MUSIC:

Theme up and then fade for---

Anncr:

A day has past as days have a habit of doing and once again it's dinner time in the white frame house on Maple Street. This time, however, it's a special dinner with company, the children are stashed away in the breakfast nook and a uniformed housekeeper is there to wait on the table. Mr. Edwards, president of the Springfield Chamber of Commerce, says:

Harry:

In the last fours years, Anderson, bank clearances in the greater Springfield area have increased a total of almost 9.2 percent. And that's progress!

Anncr:

To which Jim Anderson replied:

Jim:

It certainly is, Mr. Edwards. That's, ah, progress if I ever heard it.

Anncr:

At which point the new housekeeper, Mrs. Collins, observed:

Collins:

Now why don't you two stop gabbin' and eat your soup.

Margaret:

Mrs. Collins, I think I smell something burning in the kitchen. Collins: Ah, it's your imagination, dearie. Everything's all cooked. Say Jim--

Jim:

Yes, Mrs. Collins?

Collins:

If it's alright could I take off this funny lookin' cap? I don't mind the uniform but the cap's drivin' me nuts.

Jim:

Mrs. Collins, why don't you wait in the KITCHEN until we call you?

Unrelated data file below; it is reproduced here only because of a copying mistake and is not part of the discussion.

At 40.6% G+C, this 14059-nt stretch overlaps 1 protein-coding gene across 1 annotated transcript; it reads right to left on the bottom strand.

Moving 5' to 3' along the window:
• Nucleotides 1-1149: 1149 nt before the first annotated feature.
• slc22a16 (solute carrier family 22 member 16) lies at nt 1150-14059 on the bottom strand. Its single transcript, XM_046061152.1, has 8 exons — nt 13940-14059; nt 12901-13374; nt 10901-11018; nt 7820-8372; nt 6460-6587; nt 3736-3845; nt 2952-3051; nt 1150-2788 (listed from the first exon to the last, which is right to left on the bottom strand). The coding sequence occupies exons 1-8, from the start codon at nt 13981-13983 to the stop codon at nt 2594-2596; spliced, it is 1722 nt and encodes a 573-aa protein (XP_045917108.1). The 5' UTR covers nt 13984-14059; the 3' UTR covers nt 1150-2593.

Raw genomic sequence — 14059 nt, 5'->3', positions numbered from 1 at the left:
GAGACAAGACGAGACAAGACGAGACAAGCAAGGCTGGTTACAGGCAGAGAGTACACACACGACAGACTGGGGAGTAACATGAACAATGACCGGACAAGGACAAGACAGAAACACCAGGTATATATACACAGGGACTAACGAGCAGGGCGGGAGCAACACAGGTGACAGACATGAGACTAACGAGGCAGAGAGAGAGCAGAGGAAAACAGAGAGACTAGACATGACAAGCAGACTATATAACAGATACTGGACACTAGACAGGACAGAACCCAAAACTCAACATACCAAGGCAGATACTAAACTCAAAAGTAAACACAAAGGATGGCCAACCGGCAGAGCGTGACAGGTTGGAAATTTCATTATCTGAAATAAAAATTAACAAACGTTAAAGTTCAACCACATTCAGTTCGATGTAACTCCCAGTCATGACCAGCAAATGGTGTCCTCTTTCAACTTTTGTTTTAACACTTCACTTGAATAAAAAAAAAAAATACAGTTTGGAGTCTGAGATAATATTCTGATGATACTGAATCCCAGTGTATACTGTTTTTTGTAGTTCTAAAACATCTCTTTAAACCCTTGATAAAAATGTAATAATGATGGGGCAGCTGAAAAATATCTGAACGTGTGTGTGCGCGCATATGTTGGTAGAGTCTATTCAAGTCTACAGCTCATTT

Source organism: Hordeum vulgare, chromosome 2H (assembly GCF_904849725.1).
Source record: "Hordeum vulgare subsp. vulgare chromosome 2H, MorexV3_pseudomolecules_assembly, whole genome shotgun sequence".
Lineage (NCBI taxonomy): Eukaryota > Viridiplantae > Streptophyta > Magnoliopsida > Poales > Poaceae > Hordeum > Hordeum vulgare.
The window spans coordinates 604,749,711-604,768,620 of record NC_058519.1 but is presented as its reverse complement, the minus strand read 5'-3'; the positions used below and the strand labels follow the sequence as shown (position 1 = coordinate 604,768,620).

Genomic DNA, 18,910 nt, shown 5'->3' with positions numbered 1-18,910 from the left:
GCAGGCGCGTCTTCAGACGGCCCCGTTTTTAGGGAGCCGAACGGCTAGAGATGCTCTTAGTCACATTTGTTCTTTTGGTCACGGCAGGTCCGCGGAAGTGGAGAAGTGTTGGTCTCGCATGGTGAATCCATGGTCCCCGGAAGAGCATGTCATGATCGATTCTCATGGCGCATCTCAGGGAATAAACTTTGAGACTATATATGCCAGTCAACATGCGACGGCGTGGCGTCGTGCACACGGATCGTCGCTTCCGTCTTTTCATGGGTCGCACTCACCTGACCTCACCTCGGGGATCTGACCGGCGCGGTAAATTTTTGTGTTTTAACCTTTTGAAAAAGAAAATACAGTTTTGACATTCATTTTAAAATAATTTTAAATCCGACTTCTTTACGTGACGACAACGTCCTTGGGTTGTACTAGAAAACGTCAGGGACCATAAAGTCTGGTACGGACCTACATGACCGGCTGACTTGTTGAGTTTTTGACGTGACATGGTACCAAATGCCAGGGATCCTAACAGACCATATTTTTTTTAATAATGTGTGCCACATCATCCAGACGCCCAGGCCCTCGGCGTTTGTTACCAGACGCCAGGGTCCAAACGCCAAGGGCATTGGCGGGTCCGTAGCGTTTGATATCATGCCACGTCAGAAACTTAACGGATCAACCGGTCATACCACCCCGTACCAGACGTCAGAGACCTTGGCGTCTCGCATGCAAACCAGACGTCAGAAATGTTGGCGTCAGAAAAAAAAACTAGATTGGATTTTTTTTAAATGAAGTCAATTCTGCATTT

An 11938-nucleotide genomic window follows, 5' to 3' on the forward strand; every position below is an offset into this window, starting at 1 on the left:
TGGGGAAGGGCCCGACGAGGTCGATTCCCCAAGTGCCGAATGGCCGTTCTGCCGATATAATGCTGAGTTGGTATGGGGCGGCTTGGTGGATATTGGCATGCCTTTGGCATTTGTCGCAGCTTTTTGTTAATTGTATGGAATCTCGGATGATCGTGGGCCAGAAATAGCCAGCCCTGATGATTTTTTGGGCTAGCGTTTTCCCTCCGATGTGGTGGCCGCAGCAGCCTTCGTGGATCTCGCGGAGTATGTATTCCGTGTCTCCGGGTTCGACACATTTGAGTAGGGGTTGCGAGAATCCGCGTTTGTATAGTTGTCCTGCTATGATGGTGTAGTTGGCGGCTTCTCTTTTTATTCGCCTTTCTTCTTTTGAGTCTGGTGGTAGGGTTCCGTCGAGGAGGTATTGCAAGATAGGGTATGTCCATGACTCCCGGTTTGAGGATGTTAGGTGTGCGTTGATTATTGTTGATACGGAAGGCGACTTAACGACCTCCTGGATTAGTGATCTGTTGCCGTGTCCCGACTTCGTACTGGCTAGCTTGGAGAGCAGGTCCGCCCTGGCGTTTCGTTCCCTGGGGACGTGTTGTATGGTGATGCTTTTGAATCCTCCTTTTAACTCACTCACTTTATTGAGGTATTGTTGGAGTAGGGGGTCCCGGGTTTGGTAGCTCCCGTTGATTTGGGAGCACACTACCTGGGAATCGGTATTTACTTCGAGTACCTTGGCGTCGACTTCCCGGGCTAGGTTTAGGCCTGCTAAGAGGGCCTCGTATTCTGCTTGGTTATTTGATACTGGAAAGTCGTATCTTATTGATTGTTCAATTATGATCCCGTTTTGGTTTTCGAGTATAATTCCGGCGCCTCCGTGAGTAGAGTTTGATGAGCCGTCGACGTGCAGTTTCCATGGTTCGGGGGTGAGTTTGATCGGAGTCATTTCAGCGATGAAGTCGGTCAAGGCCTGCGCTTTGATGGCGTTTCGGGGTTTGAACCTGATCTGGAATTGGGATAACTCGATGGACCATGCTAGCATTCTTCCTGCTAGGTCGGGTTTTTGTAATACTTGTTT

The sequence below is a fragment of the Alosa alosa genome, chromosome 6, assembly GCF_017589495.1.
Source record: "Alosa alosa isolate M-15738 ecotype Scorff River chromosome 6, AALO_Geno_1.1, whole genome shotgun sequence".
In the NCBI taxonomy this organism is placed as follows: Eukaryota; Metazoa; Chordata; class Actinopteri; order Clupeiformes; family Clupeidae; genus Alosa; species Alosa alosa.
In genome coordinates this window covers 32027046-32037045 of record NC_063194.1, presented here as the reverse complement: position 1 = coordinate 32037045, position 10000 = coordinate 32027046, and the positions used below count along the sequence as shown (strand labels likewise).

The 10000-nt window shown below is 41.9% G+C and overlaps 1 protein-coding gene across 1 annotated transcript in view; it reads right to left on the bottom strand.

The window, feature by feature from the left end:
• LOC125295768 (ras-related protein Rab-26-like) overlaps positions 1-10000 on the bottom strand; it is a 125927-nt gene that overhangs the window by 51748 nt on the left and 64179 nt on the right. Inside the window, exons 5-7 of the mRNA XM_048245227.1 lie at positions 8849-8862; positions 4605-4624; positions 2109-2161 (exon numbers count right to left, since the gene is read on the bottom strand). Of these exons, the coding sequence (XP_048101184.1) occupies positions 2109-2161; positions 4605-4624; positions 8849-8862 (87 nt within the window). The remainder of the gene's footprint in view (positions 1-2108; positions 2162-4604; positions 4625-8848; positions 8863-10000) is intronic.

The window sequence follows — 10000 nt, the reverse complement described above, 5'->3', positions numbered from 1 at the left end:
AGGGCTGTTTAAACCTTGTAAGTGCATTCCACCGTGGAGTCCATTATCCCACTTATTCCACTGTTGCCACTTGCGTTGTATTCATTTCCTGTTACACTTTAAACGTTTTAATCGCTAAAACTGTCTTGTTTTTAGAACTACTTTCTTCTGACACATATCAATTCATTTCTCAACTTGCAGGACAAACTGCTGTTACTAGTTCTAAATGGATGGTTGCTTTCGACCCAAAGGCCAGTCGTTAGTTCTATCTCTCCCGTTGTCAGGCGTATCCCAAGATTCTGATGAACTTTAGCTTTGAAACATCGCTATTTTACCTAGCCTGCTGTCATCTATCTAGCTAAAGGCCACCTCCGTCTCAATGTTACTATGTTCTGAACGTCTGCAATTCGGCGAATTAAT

Collins:

I can't hear anything in the kitchen. What ya wanna do, talk about me? Go ahead. I don't mind.

Margaret:

I think you'd better go into the kitchen.

Collins:

O.K. If that's the way you want it. Ya finished, Mrs. Edwards?

Grace:

Yes, thank you.

Collins:

Look dearie, if I was you I'd lay off the bread. With a shape like yours it's murder.

Grace:

(Indignant) Well, really!

Jim:

Mrs. Collins, will you PLEASE go into the kitchen?

Collins:

O.K. I can take a hint. (Fading) Yell if ya want me.

Jim:

I'm sorry, Mr. Edwards. You were saying something about progress.

Harry:

I was? Oh, yes, yes. I was, wasn't I. I think the Chamber of Commerce feels that it's contribution to the progress of greater Springfield---

SFX:

Phone starts to ring near end of last line and continues until answered.

Collins:

(Off) Never mind. I'll get it.

Jim:

Keep right on Mr. Edwards. It's, ah, very interesting.

Harry:

What is?

Jim:

Well, ah, whatever you were going to say.

Collins:

(Off - answering phone) Hello! Oh, hello, Bessy. Go ahead folks, it's for me. Ah, what's cookin' Bess? (Continues conversation under next few lines - Yes, Uh-huhs - that kind of thing.)

Margaret:

Umm - hasn't the weather been beautiful, Mrs. Edwards?

Grace: